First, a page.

Feature Article

A potentially curable disease: optimising testis cancer treatment

Mark Frydenberg



Modern treatment and management of testis cancer means that survival rates for patients with early disease approach 100%, and at least 70% for those with advanced disease. Although survival rates are relatively high, patients and their families will need counselling through all stages of diagnosis and treatment.

Key Points

  • Patients with testis cancer usually present with a painless, hard, swollen mass in the testis.
  • Initial investigations comprise testicular ultrasonography and assessment of the tumour markers -human chorionic gonadotropin and alfa-fetoprotein (AFP).
  • Once testis cancer has been diagnosed patients should be referred to a urologist for staging investigations and surgical orchidectomy (via inguinal approach).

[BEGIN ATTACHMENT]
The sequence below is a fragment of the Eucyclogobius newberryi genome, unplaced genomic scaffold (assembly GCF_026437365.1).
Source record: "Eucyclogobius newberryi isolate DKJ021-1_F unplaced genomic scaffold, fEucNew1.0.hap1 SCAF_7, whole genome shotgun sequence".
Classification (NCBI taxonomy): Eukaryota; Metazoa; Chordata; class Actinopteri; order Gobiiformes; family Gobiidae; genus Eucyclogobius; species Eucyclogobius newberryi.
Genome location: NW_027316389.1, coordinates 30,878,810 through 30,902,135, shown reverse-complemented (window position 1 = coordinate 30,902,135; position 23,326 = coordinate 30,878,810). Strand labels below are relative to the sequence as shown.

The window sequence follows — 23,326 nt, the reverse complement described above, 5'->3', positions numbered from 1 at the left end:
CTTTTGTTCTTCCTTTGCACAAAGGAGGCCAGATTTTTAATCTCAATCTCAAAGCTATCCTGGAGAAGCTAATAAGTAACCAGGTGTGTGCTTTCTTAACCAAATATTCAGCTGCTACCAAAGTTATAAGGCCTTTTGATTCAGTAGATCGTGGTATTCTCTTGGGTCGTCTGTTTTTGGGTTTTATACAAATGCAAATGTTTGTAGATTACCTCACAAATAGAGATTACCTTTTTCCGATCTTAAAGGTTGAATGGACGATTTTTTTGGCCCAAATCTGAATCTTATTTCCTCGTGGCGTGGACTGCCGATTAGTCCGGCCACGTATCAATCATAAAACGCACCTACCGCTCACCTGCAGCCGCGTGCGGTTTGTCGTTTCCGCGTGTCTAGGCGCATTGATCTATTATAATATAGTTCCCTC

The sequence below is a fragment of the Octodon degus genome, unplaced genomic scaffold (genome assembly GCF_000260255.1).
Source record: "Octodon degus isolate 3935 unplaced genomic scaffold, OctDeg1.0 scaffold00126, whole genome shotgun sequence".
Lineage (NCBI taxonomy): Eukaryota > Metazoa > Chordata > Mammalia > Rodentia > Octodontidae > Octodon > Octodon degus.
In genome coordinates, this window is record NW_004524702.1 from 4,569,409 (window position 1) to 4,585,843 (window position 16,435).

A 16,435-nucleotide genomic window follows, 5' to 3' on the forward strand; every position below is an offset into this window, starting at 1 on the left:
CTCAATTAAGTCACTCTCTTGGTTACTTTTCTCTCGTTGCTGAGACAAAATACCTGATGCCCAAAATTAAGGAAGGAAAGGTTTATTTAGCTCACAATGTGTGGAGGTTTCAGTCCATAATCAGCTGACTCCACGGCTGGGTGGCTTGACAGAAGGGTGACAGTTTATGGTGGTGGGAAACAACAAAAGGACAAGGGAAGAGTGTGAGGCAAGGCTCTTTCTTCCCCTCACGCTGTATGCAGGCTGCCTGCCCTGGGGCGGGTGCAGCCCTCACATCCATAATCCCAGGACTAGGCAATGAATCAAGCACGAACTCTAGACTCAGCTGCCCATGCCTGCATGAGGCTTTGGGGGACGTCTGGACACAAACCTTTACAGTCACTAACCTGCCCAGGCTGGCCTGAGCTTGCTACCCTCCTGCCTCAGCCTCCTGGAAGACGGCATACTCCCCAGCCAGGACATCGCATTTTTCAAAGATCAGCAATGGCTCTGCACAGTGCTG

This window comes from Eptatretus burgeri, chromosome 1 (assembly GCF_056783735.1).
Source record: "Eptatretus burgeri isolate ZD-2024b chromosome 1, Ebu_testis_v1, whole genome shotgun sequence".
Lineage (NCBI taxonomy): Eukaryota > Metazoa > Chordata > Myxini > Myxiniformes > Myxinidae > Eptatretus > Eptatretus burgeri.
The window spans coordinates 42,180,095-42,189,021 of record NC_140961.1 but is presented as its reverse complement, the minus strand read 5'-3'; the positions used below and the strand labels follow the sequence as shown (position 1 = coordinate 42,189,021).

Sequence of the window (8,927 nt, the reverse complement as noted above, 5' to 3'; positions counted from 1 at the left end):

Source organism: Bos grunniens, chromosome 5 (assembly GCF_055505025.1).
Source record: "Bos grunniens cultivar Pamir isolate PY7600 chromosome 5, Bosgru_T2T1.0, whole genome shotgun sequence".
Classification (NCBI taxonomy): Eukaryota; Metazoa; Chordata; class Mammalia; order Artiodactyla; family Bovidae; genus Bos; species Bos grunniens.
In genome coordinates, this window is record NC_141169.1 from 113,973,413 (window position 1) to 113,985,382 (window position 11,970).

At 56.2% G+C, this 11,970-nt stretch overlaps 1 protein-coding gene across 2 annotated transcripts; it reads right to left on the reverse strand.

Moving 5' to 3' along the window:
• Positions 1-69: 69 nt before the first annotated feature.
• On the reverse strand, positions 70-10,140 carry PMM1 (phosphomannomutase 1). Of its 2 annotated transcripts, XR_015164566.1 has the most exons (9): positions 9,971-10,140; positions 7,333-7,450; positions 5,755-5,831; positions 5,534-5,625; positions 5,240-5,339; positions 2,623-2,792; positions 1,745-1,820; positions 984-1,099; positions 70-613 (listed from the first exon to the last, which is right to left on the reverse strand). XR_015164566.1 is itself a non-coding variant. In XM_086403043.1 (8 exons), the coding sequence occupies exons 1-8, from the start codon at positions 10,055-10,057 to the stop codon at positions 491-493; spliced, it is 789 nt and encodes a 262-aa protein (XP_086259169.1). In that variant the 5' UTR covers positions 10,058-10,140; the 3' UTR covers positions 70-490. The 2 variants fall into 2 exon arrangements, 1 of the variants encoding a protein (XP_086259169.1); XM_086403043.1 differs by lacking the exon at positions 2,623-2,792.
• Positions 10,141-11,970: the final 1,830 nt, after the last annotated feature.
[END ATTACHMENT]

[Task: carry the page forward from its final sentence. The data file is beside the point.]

• After orchidectomy, patients with stage 1 nonseminomatous tumours usually undergo surveillance, whereas those with stage 1 seminomas usually undergo a discussion about options including adjuvant radiotherapy, or surveillance or single course of intravenous chemotherapy as alternatives in selected patients.
  • The use of cisplatin has revolutionised the treatment of metastatic testis cancer.
  • Survival rates for patients with early disease approach 100% and for those with advanced disease range from 70 to 95%.